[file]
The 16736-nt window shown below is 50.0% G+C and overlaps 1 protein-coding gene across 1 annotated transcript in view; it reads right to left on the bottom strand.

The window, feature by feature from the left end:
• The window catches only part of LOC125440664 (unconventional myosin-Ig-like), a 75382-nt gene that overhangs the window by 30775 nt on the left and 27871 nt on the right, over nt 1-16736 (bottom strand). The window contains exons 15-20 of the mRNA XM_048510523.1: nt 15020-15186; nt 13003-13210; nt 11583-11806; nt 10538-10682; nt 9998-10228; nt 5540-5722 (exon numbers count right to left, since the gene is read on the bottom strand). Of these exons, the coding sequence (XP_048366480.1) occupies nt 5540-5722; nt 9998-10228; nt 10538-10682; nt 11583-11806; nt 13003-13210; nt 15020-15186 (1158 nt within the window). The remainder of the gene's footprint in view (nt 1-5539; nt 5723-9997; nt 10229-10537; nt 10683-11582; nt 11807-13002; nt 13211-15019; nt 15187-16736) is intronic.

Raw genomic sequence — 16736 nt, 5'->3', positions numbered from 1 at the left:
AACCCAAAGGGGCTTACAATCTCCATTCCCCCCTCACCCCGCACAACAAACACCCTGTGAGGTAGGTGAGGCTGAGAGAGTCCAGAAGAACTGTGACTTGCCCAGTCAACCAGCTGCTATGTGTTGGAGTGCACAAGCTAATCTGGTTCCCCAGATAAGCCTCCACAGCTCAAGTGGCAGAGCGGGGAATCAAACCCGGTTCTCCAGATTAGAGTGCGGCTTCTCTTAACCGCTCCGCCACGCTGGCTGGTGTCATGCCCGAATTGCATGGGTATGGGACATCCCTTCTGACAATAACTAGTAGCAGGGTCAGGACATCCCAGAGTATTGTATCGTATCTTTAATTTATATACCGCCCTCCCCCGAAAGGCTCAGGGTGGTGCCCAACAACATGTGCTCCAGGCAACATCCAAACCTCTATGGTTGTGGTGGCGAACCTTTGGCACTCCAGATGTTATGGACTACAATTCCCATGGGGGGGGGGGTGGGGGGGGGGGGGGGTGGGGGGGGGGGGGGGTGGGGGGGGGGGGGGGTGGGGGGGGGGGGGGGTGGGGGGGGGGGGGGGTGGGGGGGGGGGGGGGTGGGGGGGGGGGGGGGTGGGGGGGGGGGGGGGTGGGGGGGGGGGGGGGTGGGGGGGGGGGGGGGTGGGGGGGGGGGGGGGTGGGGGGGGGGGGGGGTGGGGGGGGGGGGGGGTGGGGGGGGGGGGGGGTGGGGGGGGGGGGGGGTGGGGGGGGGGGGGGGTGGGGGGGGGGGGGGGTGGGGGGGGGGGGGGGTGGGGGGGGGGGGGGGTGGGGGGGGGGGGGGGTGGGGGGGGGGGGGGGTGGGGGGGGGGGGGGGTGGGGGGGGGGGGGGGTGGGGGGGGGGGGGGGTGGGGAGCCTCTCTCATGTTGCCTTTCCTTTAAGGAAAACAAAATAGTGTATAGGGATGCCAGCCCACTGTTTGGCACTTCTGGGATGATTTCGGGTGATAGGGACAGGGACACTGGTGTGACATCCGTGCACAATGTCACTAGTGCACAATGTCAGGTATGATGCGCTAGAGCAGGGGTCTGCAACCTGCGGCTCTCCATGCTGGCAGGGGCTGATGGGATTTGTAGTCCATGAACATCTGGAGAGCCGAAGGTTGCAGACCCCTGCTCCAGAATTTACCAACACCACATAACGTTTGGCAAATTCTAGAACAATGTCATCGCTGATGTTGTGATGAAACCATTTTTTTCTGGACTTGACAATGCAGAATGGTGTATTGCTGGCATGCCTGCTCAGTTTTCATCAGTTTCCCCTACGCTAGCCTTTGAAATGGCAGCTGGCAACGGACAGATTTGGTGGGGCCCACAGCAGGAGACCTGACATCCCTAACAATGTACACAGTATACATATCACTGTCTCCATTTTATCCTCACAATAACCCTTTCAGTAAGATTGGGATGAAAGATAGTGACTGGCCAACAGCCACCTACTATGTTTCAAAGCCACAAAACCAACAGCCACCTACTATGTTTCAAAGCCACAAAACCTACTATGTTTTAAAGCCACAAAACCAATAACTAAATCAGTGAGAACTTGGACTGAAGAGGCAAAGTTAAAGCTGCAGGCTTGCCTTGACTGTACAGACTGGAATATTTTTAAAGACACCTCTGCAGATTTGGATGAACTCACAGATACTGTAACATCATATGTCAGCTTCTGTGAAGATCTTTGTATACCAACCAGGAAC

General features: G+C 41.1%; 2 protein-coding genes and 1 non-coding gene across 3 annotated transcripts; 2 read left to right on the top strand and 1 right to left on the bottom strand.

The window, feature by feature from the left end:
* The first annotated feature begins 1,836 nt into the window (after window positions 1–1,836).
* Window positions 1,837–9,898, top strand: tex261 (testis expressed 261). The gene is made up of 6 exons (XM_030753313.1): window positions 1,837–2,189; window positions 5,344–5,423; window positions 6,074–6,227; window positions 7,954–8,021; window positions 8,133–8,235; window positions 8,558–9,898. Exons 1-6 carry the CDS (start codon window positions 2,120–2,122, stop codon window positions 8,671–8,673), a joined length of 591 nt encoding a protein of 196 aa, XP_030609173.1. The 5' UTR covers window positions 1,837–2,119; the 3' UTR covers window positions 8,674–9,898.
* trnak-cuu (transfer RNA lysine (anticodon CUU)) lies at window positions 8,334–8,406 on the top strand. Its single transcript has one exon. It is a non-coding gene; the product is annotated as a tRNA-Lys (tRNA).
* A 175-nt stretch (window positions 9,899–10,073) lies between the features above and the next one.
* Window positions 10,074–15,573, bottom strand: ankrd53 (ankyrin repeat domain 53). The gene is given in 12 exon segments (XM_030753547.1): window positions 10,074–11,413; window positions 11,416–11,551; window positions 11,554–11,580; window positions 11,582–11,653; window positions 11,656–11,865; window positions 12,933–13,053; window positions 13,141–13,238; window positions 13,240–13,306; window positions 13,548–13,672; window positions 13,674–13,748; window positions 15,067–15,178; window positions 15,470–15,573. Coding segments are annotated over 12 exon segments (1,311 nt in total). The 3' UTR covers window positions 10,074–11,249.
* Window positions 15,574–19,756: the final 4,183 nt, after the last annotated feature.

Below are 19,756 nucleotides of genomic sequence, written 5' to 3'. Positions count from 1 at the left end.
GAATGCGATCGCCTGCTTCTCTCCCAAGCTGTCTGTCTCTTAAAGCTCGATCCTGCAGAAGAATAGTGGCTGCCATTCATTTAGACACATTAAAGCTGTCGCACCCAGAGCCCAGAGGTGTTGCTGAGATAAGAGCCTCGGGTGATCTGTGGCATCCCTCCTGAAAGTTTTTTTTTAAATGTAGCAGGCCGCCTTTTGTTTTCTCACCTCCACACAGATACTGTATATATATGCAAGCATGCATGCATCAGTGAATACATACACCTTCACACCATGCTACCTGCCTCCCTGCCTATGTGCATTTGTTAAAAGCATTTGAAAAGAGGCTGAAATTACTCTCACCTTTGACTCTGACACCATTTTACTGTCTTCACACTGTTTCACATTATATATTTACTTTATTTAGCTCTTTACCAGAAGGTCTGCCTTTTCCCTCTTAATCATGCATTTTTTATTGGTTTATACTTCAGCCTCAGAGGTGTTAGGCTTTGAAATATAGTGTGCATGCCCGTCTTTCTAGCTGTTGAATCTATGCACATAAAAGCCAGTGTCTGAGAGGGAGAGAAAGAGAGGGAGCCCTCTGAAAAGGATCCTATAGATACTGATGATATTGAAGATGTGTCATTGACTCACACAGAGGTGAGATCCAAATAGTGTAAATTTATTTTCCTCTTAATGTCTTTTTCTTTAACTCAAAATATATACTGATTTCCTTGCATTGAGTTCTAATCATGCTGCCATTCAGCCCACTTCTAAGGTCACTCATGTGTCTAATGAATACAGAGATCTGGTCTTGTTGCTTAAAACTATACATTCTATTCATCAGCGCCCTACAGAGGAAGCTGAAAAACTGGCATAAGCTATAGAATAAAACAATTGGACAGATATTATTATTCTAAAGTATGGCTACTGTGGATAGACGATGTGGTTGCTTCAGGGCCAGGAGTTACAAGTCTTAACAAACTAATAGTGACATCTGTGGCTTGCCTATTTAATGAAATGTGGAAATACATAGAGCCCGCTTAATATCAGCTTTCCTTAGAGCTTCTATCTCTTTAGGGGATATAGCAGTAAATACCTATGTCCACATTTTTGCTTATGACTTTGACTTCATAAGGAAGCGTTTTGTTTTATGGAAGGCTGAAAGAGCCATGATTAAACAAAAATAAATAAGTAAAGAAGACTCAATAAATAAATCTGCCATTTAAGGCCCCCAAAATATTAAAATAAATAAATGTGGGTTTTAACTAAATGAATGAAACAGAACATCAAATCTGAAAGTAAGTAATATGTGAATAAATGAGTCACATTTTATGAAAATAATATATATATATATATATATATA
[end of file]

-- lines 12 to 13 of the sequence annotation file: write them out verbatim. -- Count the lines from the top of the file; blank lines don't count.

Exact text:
* Window positions 10,074–15,573, bottom strand: ankrd53 (ankyrin repeat domain 53). The gene is given in 12 exon segments (XM_030753547.1): window positions 10,074–11,413; window positions 11,416–11,551; window positions 11,554–11,580; window positions 11,582–11,653; window positions 11,656–11,865; window positions 12,933–13,053; window positions 13,141–13,238; window positions 13,240–13,306; window positions 13,548–13,672; window positions 13,674–13,748; window positions 15,067–15,178; window positions 15,470–15,573. Coding segments are annotated over 12 exon segments (1,311 nt in total). The 3' UTR covers window positions 10,074–11,249.
* Window positions 15,574–19,756: the final 4,183 nt, after the last annotated feature.